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Maximum Marijuana Penalities

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“What is the maximum sentence possible for selling marijuana?”

Although many marijuana dealing cases end in probation, there are many people serving jail time and even state prison sentences for selling marijuana. The maximum possible sentence for most marijuana dealing crimes is five years in jail. (35 P.S. 780-113(f)(2)).

However, there is an exception made for cases involving more than One Thousand Pounds of marijuana. In these most serious cases, the maximum penalty is doubled to ten years in jail. (35 P.S. 780-113(f)(1.1)).

As a side note, any time a gun is used in conjunction with a drug dealing situation, there is a five to ten year mandatory sentence. Because the statutory maximum for 99% of marijuana cases is only five years, these cases can end with the very unusual sentence of five years flat. (This is unusual because the minimum and the maximum of the sentence are the same.)

4 Comments on Maximum Marijuana Penalities

  1. Brian J. Zeiger, Esquire // at 12:50 am // Reply

    I am not sure if I agree with the part of the answer that says there is a possibility to have a five year flat sentence. I have heard of this before and in the question we received, the person actually did get a flat five. I would like to know if there is any case law on this point. I know that in Pennsylvania, your maximum can never be more then twice your minimum, so how can you ever get a flat sentence (See Commonwealth v. Cain, 432 Pa. Super. 47; See also Pa. Cons. Stat. Ann. ยง 9756(b); but see Commonwealth v. Bell, 537 Pa. 558 US writ of cert denied (saying a 5 year flat might be possible); Commonwealth v. Stemple, 2008 PA Super 1 (discussing flat contridiction sentencing involving dui by vehicle, but distinguishing Bell infra). I think that even if the statute for mandatory sentences allows for the flat five, unless there is case law, I would argue that the statute would be unconstitutional and while the Supreme Court of Pennsylvania in Bell seems to indicate a flat five would be ok, I am not moved by these cases.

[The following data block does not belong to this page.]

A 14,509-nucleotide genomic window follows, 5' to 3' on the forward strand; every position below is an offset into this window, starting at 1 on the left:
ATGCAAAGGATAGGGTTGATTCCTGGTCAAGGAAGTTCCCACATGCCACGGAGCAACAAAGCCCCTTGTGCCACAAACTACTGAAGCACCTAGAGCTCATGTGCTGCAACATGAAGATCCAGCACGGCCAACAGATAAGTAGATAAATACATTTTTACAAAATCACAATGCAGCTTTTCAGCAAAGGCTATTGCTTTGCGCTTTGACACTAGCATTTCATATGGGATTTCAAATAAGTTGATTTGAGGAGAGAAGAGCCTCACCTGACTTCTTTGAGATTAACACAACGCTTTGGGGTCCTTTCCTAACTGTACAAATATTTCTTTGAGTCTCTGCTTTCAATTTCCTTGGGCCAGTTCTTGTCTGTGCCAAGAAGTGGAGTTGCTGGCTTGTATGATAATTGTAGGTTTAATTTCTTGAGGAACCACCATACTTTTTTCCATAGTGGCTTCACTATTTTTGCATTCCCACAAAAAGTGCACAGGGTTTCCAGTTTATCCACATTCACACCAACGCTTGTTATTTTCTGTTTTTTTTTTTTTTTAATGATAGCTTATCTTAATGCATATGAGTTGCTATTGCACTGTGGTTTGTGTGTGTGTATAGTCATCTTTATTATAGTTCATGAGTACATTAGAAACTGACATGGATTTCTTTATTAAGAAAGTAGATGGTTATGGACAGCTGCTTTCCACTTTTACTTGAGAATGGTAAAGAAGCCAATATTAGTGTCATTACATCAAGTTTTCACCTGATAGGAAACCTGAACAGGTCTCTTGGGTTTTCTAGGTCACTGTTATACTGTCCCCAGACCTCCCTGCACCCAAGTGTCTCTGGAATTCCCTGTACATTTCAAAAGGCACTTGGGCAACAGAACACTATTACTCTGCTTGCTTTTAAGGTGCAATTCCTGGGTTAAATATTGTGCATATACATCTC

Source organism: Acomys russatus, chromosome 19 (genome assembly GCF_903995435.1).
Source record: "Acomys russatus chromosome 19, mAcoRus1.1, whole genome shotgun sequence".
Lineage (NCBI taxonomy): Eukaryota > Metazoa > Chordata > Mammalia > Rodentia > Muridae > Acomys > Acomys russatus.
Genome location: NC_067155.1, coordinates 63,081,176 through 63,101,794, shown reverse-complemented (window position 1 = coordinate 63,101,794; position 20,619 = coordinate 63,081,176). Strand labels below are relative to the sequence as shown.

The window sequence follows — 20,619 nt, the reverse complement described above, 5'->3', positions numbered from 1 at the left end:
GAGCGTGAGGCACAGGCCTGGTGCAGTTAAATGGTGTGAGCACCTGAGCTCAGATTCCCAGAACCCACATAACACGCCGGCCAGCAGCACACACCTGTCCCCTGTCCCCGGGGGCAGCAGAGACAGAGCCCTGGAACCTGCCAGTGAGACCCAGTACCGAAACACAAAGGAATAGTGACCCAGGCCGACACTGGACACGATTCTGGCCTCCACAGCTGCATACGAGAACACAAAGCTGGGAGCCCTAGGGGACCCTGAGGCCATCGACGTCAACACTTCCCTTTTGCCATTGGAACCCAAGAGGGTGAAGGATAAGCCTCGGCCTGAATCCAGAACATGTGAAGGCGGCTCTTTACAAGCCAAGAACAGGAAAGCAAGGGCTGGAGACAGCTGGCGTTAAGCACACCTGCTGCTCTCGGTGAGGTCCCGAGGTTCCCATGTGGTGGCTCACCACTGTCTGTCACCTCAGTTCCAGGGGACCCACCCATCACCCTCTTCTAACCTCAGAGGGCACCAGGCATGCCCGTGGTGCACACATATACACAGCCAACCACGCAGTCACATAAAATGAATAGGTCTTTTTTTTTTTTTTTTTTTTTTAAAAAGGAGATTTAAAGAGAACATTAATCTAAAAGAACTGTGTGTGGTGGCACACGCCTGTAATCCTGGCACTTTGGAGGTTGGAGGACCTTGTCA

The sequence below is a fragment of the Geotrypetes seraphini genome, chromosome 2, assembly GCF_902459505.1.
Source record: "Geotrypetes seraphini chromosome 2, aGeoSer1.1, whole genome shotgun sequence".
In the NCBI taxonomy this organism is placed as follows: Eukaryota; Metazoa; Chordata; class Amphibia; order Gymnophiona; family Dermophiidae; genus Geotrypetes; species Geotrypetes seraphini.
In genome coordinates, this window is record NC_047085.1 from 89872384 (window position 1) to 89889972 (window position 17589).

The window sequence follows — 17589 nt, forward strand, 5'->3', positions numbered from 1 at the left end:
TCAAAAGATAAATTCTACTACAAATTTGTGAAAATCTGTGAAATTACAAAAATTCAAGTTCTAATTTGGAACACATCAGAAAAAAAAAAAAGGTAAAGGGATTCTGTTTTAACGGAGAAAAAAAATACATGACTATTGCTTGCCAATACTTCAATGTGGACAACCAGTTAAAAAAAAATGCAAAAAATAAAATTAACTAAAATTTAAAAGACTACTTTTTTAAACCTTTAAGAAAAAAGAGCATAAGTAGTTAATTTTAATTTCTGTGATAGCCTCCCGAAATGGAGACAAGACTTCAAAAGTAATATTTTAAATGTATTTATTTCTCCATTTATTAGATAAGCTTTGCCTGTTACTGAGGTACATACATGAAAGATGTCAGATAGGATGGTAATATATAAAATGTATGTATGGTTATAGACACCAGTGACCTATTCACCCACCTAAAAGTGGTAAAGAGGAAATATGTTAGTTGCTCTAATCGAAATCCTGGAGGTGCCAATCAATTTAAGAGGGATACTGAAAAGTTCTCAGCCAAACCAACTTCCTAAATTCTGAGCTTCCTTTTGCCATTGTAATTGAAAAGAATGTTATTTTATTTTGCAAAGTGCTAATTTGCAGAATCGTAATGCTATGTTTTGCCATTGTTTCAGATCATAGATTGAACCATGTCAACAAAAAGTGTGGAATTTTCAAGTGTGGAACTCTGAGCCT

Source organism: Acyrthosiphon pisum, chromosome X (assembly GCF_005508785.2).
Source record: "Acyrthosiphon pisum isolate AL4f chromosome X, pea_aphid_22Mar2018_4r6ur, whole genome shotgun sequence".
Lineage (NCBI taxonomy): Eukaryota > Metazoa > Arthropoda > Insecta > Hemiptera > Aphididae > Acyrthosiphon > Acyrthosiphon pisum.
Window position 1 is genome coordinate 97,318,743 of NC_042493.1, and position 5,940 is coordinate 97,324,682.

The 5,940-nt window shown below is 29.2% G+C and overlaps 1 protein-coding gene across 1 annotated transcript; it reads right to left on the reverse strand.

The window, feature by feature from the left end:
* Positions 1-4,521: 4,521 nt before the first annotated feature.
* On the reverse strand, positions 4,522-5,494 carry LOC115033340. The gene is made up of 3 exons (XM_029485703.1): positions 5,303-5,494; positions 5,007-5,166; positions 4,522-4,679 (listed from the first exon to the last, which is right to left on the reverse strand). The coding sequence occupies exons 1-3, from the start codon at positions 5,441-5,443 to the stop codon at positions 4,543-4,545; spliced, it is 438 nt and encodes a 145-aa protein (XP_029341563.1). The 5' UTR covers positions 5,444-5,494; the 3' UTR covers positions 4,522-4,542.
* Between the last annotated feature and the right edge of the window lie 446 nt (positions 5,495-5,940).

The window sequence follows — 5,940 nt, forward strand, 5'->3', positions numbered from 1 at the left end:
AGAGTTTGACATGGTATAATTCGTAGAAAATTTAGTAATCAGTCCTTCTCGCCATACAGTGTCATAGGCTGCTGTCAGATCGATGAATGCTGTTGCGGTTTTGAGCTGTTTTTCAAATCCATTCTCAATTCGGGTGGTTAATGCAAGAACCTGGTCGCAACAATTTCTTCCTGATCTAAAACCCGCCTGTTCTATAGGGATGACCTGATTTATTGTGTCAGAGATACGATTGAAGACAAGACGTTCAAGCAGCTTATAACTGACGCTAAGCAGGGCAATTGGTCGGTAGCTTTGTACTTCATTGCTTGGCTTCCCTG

2. Statutes concerning criminal law and sentencing law are “in pari materia” or on the same subject. As a matter of statutory construction, they must be read together and interpreted in light of each other. If possible, the statutes must be construed together, so as to avoid conflict.

    In the case of a five year mandatory minimum marijuana case that is also a five year maximum, the result is a five year flat sentence. Clearly, this conflicts with the sentencing rule that a maximum must be at least twice as long as the minimum.

    The traditional rule of statutory construction is that where statutes have an irreconcilable conflict, the more specific statute takes precedence over a statute of general application. Therefore, the max being more than the min general statute must give way to the specific statutes on point as to the mando min as well as the statutory max on marijuana pwid.

    Our Supreme Court very cogently and clearly laid this out in Bell, a case you cite.

    You say you aren’t moved by this case – what does that mean, then? Are you suggesting that someone can get a five to ten year sentence in excess of the statutory maximum? That was the argument of the AG in Bell, and the Court said No. Are you saying that the person must get two and a half to five? Under the same reasoning as Bell (that the specific and more recent mando min statute takes precedence over the general sentencing statute), the Court would also say No.

    A third option is that the statutes are unconstitutionally vague and therefore marijuana distribution should be legalized. Unfortunately, we know that’s not going to happen through the courts…

    Your thoughts, Brian? Anyone else care to weigh in?

  3. Brian J. Zeiger, Esquire // at 1:45 am // Reply

    I think the Bell court is trying to say that the sentence is the legal sentence, but the legislature can overrule the parole board not allow them to parole someone. So, for example, a two and a half to five becomes a five flat, ie, a two and a half to five with no parole. Which, by all legal standards is bullshit.

  4. This would be a lot easier if they just decriminalized marijuana.

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